Call For Makers 2014 is in the works!

The gears are spinning and the Call for Makers for the 2014 Midcoast Mini Maker Faire will soon be live!

Who can be a Maker?

One of the most surprising, stimulating and identifiable traits about a Maker Faire event is the diversity of topics one might encounter there. Makers come from the worlds of craft, engineering, robotics, arts, education, ecology, gaming and more. Below are just some of the categories and we’d love to see applicants from all walks of life, all ages and interests:

AIA Local Chapters
4H Groups
3D Printers
Art Cars
Amateur Aviation Groups
Art Museums
Bobbin Lace Makers Guild
Amateur Radio Groups
Book Making and Binding
Amateur Rocketry Groups
Burning Man
Boy Scouts
American Engineering Assoc.
Comic Groups
Card Making
Arduino Groups
Ceramics & Pottery
ArtBot Groups
Fiber Artists
Children’s After School Programs
Fire Arts
Clothing Making
Bicycle Groups
Holyographic Groups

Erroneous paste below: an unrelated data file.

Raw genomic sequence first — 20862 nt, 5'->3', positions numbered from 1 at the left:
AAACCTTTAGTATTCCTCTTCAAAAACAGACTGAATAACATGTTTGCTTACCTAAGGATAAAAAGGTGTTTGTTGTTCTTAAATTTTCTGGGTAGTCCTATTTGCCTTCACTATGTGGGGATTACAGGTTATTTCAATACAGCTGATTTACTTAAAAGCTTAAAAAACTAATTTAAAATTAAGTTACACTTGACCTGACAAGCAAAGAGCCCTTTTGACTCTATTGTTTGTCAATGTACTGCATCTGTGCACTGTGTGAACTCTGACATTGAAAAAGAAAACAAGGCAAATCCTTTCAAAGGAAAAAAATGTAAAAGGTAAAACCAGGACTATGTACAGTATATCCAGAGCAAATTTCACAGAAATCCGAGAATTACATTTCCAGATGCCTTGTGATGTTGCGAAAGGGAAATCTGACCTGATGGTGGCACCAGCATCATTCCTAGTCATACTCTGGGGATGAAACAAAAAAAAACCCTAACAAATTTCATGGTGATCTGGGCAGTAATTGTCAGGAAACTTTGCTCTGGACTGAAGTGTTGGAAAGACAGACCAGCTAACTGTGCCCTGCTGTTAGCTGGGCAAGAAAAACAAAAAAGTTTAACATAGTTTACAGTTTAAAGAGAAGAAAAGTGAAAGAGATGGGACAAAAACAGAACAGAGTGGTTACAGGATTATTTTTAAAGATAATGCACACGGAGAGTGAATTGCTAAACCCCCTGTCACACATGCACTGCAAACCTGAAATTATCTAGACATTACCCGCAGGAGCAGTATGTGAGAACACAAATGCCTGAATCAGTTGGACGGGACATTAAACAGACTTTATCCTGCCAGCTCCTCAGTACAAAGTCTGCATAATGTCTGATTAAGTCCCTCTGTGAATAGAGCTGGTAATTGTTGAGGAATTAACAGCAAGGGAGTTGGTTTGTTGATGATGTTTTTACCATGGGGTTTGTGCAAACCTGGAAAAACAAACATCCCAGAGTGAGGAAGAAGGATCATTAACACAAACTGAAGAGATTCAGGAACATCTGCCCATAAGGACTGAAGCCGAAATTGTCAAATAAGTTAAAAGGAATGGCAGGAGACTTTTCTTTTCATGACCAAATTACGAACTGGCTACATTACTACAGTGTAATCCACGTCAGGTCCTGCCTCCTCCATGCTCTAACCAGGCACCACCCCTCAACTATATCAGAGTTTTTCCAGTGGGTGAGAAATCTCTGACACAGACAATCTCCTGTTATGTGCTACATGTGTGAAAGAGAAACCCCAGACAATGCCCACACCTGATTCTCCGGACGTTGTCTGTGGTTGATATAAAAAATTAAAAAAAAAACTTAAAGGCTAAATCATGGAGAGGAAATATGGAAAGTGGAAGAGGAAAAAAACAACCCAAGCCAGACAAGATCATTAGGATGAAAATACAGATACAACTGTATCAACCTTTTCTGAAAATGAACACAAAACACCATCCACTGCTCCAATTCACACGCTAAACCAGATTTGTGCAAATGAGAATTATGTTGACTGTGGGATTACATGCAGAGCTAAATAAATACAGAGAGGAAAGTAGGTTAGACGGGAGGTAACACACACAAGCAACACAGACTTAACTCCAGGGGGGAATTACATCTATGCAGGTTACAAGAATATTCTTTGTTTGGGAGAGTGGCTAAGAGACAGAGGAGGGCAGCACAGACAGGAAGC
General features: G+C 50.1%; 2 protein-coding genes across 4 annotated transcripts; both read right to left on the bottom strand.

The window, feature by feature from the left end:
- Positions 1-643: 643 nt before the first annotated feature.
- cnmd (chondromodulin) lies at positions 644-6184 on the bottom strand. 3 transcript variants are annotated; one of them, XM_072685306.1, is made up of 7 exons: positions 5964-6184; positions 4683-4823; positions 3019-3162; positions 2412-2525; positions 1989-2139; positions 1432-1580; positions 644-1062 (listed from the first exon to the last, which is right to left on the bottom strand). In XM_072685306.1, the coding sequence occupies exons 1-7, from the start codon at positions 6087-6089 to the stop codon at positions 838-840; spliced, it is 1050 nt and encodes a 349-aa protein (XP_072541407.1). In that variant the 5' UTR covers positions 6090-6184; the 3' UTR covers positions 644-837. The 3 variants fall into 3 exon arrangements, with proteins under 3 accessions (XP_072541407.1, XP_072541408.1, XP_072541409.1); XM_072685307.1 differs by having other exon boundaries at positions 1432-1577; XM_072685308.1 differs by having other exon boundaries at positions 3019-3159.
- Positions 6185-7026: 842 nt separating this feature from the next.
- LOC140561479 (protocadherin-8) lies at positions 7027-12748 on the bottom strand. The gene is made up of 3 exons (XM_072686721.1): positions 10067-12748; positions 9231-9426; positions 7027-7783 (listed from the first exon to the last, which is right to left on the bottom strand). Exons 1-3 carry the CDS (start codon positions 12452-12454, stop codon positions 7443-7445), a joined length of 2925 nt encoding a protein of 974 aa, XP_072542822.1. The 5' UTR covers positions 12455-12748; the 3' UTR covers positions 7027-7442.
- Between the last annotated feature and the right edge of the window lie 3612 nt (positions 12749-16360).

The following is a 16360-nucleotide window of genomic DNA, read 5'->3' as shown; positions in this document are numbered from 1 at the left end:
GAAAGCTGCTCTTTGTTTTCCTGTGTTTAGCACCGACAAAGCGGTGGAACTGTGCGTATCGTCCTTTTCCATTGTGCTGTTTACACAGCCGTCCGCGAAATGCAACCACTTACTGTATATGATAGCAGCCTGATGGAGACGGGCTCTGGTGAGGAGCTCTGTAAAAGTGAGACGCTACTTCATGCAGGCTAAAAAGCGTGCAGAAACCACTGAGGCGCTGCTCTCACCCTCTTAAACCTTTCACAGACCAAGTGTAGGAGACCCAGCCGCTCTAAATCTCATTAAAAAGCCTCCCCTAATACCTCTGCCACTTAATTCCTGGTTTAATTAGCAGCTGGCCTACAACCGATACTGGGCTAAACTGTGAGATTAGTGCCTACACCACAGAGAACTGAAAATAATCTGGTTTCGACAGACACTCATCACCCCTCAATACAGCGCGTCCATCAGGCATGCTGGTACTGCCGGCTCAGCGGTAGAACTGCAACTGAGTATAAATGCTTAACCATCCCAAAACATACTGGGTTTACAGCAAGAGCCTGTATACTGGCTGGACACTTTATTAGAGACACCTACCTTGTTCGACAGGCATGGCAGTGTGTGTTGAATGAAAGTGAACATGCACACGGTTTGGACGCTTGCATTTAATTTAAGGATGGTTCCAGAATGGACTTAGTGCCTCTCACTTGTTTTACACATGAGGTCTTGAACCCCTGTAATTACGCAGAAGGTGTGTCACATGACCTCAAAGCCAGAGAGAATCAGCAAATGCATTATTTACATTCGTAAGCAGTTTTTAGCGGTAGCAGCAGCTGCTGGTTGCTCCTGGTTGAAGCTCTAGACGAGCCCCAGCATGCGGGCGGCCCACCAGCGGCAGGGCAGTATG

Jewelry Making
Car Repair Groups
Kinetic Art Groups
Doll Making
Catapult Groups
LEGO Users Groups
Embroidery (groups, associations)
Circuit Bending
Metal Arts
Neon Art
Combot Robots
Fiber Arts Groups
Computer Modders
Photography Groups
Folk Art
Computer User Groups
Pinball Groups
Girl Scouts
DIY Drones
Recycled Arts
Glass Blowers
DIY Energy
Jewelry Making
DIY Radio Groups
The Long Now Foundation
Journal Making
Electric Cars
Yoyo Clubs
Engineers Without Borders
Fab Labs
Model Makers
FIRST Robotics Food/Sustainability
Hackers Groups
Audubon & Bird Groups
Museums of Craft and Folk Arts
Insect Bots
Beer Brewing
Open Source Embroidery
Intel Computer Clubhouse Network
Cake Making
Kids and Technology Groups
Cheese Making
Chocolate Making
MIDI User Groups
Citizen Science
Renegade Crafts Fair
Model Railroad Clubs
Odyssey of the Mind
Cooking Classes
R/C Model Clubs
Culinary Programs
Silk Screening Groups
Repair Groups
Edible Schoolyards
Smart Materials
Rube Goldberg Groups
Edible Communities
Soapbox Derby
Farmers Markets
Solar Cars
Local Foragers
Weavers and Spinners
Underwater Robotics
Master Gardeners
HAM Radio Operators
Preserving Green Science
Slow Food
Astronomy Clubs
Vegetarian Groups
Community Bike Groups
Wine Making
Children’s Museums
Youth Programs – Urban Roots
Eco Modding
Computer Museums
Environmental Kids Groups
DIY Biology
Fix Your Bike Groups
DIY Energy Music
Green Arts Groups
DIY Forensics
Circuit Bending
Green Cleaning
DIY Science
Dance Groups
Hybrid Car Groups
Electronic Music/Theremin
Instrument Hacking